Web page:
One day, Laura Maguire tried a chilli so delicious, she had to get the recipe. A key ingredient? Plant-based ground beef. 

Maguire, a MRI technologist and self-described “wannabe vegetarian” started trying other products to reduce her meat consumption. She began buying Beyond Meat patties, then, a guy she was dating introduced her to the brand’s bratwurst. She even made the chili for her meat loving family, though to her father, fake meat is “sacrilegious.” 

“It’s good to know there’s actual edible and not awful options,” said Maguire. “I’ve definitely cut back on the amount of meat I eat and at least that’s a start.”

The 11-year-old Beyond Meat brand used to only be available in a handful of restaurants. However, as lockdowns sweep the country, Beyond is shifting priorities, focusing on home-cooks like Maguire who are stockpiling at the supermarket. The stakes are high. If the new products don’t continue to connect with consumers, Beyond has not only sunk millions into a failing strategy, it has uncovered a crack in its core business philosophy: that its products are for vegetarians and meat-eaters alike. 

In 2020, Beyond Meat debuted a slew of new products in grocery stores, including sausage patties, sausage links, and meatballs. The brand also introduced The Cookout Classic, a cheaper alternative to the company’s $2.84 per patty marquee product, The Beyond Burger, with slightly less protein.

The new products are Beyond Meat’s latest play to expand its consumer base. Beyond Meat initially launched with an ambitious vision to appeal to meat eaters, rather than vegetarians or vegans. The expanded product portfolio provides a wider variety of entry points for die-hard meat-eaters, like Mr. Maguire, who are perfectly content with their angus burgers. 

“It’s more shots on a goal,” said Donald McLee, an analyst at Berenberg Capital Markets. “It expands the opportunities to provide products to a customer. Maybe someone won’t want to try a meatball, or ground beef, but a sausage is a smaller hurdle to clear.”

Some with plant-based diets are also turned off by the patty’s believable meaty taste and beet juice that mimics a bloody burger. The latest products also offer a new way for vegetarians and vegans who crave a good sausage imitation to buy from Beyond Meat without cannibalizing the brand’s original beef imitation products, according to Bobby Burleson, managing director at Canaccord Genuity.

The covid-19 pandemic has spurred consumers to reevaluate their dietary choices. About a quarter of Americans said they’re eating more protein from plant sources since the outbreak hit, according to an April study from The International Food Information Council Foundation. To add to the health kick, as of July, there were more than 16,000 covid-19 cases across 239 meat and poultry processing facilities. The outbreaks pulled back the curtain on meat production, raising skepticism about the processes and causing consumers to reconsider mock meat.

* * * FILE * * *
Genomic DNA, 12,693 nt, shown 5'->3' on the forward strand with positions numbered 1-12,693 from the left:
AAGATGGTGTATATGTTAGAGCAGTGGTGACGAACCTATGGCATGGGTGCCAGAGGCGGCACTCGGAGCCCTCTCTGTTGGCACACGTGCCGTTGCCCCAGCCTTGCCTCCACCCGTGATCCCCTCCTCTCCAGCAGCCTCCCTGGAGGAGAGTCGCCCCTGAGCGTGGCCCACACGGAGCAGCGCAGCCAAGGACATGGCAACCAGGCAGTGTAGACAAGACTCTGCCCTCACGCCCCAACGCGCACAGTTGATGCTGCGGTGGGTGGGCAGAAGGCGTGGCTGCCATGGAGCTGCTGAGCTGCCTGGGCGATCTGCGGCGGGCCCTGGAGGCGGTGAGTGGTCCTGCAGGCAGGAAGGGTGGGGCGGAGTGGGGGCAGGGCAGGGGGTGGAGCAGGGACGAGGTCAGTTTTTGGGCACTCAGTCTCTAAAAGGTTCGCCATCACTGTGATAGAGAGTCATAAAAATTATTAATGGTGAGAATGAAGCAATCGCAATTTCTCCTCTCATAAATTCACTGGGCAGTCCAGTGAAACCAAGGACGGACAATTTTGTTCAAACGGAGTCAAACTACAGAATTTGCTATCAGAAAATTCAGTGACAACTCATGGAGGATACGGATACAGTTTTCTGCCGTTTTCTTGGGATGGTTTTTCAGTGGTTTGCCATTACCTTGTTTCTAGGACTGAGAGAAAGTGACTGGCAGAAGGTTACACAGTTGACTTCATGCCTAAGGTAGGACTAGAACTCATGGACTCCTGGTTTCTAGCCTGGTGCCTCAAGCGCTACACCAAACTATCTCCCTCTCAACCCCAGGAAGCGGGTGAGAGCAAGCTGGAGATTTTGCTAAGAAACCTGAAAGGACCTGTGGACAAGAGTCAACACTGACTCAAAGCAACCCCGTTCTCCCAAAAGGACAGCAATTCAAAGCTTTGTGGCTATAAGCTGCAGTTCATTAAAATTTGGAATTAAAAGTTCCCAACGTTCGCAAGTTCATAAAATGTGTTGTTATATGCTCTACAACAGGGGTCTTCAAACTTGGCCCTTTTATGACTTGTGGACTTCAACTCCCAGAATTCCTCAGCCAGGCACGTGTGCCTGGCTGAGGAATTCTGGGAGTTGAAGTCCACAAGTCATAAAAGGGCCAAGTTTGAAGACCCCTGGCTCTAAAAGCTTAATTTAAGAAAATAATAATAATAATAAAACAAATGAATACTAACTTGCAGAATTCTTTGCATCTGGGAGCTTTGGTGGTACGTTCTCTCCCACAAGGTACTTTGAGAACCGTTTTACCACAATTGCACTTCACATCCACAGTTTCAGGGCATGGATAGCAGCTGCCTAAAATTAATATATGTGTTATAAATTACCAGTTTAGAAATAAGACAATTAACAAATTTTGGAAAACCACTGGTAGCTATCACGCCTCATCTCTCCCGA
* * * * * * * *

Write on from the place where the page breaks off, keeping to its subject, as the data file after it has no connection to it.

Wall Street expects the company to end the year with revenues of $419 million, a 41% increase. U.S. retail sales rose 41% during the first nine-months of 2020 to $62 million and the Beyond Breakfast Sausage alone led to a 16% increase in the second quarter. 

The expanded product portfolio is also a competitive differentiator. Impossible Foods, Beyond Meat’s main plant-based rival, has taken a much less aggressive approach to product releases. It only carries sausage patties, ground beef, and ground pork. It debuted a sausage patty made from plants at the end of June, lagging Beyond’s March sausage reveal by several months.



Supermarket workers have witnessed the catalyzed movement towards plant-based products as shoppers rush to freezer pack in anticipation of the next lockdown. John Tusset Jr., a delivery pickup lead at Krogers in Oakland County, Michigan, says Beyond Meat is easily the number one seller of meat-analogue products at his store, which also carries Gardein, Impossible, Lightlife, and MorningStar.  

“None of it sits for long,” said Tusset about Beyond Meat’s products. “There’s almost always nothing in the back. All of it sells. They can’t keep that stuff on the shelves.”

However, the expansions have come at a cost. The company sunk $20.5 million into research and development in 2020, 40 percent more than in 2019. Beyond Meat has also yet to turn a profit; net loss is expected to increase 131 percent in 2020 to exceed $62 million. 

The stumbles didn’t discourage Beyond Meat CEO and founder Ethan Brown, who remains focused on creating new products for consumers. 

“We know they want to have the Beyond option at different eating occasions throughout the day,” Brown said on an earnings call, adding that while BYND has a “foot in the door” at supermarkets, there’s opportunity to proliferate up to 30 new products in stores. 

Beyond Meat did not respond for comment for this story. 

Shares of Beyond Meat increased 88 percent year to date compared to the S&P 500’s 13 percent, indicating sustained investor optimism. 


The company is hedging its bets by not abandoning its initial food-service strategy of partnering with restaurants. Though sales of its food-service segment shrank by 11% in the third quarter, Beyond Meat is continuing to pursue partnerships to help pandemic-proof the business, and has already brought new products into the mix; this fall, Pizza Hut launched Beyond Meat sausage toppings in U.S. stores.

Innovation is at the forefront of growth, and Beyond is already looking to the new year. In November, the brand announced two healthier versions of The Beyond Burger that will contain less saturated fat and hit shelves in early 2021.